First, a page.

In the past decade, there’s been an obvious shift in the hospitality industry–the desire for a unique and local experience among travelers has increased drastically–and services are adapting. , the short-term rental company that is working to bridge the gaps of Airbnb-style homes and traditional hotels, is making the case for this new market in the industry, and their latest project speaks for itself. Although Sonder has been rapidly growing since its 2012 inception, the company recently partnered with Bob and Cortney –the high-profile design team behind some iconic residential and commercial properties around the country–to transform three 1926 bungalows in the heart of Downtown San Diego.
The natural partnership between Sonder and Novogratz lent itself to the design of eclectic and original spaces that connect with the surrounding areas on a deeper level. Driven by a mutual passion for cultivating an authentic travel experience, Sonder and Novogratz transformed each bungalow into spaces that allow visitors to engage in the local history of San Diego, before they even leave their rental. According to Ashley Redmond, Sonder's director of interior design, the homes combine “a bold sense of color with well-curated accessories and vintage touches,” weaving in a modern sensibility that complements the history and character of the bungalows.
“A new project is always like a canvas. Understanding the environment, for who and how the space will be used, are paramount in deciding on a design direction,” says Bob of his approach. While travelers appreciate a space that feels au courant, the Novogratz’s maintained a timeless theme that is apparent in all of their projects, resulting in spaces that are approachable, unpretentious, and as Cortney puts it, “a reflection of who you are.” With Sonder’s “inspired” approach–a strategy that acknowledges each city’s specific qualities and charms and reflects that in their units–travelers can return to their rentals each night without ever detaching from the spirit of the city or neighborhood they are in. While Sonder does have a team of in-house designers, the synergy of their partnership with the Novogratz team was only appropriate for such a unique project.
The outdoor beach culture was a guiding theme in how the bungalows were crafted. Capturing the authenticity of that vibe without feeling cliché is what ultimately infused the space with a youthful energy that’s wasn’t too serious. “You have to spend time in the area to understand it,” Bob says. By taking the time to draw thoughtful connections between the city of San Diego and the aesthetic of the bungalows, we again see an effective abandonment of the uniformity of traditional hotels.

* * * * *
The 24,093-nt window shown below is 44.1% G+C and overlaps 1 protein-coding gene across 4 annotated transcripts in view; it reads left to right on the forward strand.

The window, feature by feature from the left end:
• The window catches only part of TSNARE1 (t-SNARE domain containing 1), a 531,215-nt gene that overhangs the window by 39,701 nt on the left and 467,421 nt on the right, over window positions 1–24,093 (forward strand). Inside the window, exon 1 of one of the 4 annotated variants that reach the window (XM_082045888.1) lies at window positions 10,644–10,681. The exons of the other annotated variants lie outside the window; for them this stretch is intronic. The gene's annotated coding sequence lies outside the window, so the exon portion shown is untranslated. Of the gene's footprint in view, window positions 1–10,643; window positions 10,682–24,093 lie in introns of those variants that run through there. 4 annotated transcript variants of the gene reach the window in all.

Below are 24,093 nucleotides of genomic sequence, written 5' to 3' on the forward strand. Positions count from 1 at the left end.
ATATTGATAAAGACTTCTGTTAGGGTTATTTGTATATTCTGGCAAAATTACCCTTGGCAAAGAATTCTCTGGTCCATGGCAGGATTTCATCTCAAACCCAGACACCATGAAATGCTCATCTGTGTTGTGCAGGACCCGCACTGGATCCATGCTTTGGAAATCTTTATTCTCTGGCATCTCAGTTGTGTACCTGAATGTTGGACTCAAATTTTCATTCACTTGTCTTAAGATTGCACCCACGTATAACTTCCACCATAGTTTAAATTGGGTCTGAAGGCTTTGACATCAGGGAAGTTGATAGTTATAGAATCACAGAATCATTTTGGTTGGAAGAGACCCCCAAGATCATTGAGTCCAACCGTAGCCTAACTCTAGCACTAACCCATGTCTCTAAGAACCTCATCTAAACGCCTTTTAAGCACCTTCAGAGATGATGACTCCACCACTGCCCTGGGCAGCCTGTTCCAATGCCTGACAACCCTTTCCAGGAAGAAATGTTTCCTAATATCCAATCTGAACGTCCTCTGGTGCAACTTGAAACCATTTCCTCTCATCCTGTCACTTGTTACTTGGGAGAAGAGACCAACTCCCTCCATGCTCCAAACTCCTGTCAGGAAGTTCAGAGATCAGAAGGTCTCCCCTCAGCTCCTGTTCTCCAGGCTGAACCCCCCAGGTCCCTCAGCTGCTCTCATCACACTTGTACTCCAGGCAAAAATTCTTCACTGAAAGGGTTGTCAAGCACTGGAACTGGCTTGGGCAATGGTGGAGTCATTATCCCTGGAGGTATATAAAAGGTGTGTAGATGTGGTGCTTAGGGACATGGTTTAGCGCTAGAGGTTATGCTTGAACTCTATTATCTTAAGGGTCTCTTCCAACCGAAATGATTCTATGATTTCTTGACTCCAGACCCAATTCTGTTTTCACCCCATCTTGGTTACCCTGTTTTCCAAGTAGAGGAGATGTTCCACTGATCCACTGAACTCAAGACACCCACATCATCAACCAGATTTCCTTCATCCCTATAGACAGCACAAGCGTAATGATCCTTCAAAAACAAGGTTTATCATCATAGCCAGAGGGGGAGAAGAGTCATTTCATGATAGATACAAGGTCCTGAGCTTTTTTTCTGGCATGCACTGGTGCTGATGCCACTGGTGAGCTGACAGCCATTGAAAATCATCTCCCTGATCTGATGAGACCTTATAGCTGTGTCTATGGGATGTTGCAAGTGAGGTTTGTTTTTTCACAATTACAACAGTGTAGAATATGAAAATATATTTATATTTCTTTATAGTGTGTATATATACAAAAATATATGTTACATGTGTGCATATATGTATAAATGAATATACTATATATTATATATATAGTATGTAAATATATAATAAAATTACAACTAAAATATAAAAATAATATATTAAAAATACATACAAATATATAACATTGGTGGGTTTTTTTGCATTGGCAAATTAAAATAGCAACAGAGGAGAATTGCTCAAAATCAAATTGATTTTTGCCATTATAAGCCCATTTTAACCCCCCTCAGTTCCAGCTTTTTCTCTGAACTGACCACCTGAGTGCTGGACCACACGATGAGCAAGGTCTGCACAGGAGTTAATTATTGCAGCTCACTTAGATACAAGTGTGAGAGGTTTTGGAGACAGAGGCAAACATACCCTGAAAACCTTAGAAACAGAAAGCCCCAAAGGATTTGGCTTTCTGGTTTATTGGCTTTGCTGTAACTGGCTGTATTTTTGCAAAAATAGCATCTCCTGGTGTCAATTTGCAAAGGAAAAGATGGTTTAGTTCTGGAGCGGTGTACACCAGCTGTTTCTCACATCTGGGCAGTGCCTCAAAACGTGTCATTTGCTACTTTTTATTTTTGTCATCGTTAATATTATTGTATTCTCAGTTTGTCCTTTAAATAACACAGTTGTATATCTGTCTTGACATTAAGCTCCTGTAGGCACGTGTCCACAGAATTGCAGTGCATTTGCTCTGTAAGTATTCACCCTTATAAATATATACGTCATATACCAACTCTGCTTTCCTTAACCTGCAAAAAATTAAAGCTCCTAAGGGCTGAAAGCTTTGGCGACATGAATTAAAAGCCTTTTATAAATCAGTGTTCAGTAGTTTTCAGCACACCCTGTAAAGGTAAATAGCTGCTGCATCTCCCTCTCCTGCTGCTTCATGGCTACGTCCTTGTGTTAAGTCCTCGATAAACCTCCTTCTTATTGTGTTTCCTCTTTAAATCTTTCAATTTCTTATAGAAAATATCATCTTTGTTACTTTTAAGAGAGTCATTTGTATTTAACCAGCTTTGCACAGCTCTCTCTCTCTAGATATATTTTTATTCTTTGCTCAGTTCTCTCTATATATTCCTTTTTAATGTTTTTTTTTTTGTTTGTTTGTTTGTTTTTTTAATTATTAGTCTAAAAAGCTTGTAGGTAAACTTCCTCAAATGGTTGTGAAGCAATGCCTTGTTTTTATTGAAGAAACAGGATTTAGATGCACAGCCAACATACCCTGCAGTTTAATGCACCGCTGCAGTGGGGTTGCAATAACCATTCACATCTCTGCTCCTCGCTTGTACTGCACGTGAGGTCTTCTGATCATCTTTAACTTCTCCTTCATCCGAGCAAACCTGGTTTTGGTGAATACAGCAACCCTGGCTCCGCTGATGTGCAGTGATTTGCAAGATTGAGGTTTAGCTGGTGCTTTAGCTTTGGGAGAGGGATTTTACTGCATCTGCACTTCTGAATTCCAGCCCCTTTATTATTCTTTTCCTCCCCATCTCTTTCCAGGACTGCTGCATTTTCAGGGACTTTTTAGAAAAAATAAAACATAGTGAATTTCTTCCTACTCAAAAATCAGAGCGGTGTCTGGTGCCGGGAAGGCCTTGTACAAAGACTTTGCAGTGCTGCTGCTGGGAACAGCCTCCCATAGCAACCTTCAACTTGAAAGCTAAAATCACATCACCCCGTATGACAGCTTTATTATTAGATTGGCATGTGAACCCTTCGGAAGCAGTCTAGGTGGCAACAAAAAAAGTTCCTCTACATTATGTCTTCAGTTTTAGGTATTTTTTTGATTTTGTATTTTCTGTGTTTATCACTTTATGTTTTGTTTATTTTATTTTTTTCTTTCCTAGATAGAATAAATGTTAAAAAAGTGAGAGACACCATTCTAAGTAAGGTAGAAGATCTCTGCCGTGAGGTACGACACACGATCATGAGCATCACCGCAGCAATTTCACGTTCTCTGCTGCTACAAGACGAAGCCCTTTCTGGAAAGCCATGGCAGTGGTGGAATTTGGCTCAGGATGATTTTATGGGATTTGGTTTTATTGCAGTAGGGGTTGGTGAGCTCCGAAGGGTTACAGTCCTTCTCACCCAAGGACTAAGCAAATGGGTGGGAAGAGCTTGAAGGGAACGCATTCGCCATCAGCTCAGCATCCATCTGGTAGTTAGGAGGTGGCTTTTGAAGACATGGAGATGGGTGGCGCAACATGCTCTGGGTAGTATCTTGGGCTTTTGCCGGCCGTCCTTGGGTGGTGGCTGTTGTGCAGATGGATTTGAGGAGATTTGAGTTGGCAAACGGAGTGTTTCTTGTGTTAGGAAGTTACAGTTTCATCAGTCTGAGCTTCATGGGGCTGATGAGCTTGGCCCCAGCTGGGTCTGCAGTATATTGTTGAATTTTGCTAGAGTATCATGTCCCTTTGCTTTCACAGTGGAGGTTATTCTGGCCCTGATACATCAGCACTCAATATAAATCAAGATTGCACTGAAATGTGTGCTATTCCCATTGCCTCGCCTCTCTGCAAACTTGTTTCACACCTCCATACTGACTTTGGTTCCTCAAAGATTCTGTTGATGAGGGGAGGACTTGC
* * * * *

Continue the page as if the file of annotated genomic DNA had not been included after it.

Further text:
With that precept in mind, new design challenges naturally arise. Achieving a lived-in comfortability without becoming too “homey” is a bit of a balancing act. Sonder’s designs are unique and eclectic, but you don’t feel like you’re walking into a lived-in space, because, well, you’re not. Designing for a permanent home versus a short-term stay requires different styling techniques. “The design must be intuitive and inclusive because anyone could be a guest,” Bob says. The spaces feel balanced, open, and clutter-free, which reminds guests that while they are in a comfortable and cozy space, they still have the structure and hospitable nature of traditional travel. As Ashley Redmond puts it, "Sonder is the place for the two friends traveling alone, the bachelorette party, the business traveler, et cetera."
Each bungalow had a similar footprint, and the main design elements were similar across each home, in order to keep a thread of consistency. To differentiate the spaces, accents like artwork and collected antiques were incorporated in different ways. Because of the small size of each bungalow, the design had to be efficient and the layout needed to flow well. The historical architecture “placed regulations and parameters on the design,” meaning that paint colors and wallpaper were limited, but never a limitation. These factors all play into the authenticity of the transformations, and helped shape the exciting final product.
To summarize the overarching ethos of Sonder's projects: “It’s not always about total change; often it’s about rejoicing in the history of a space with the new design.”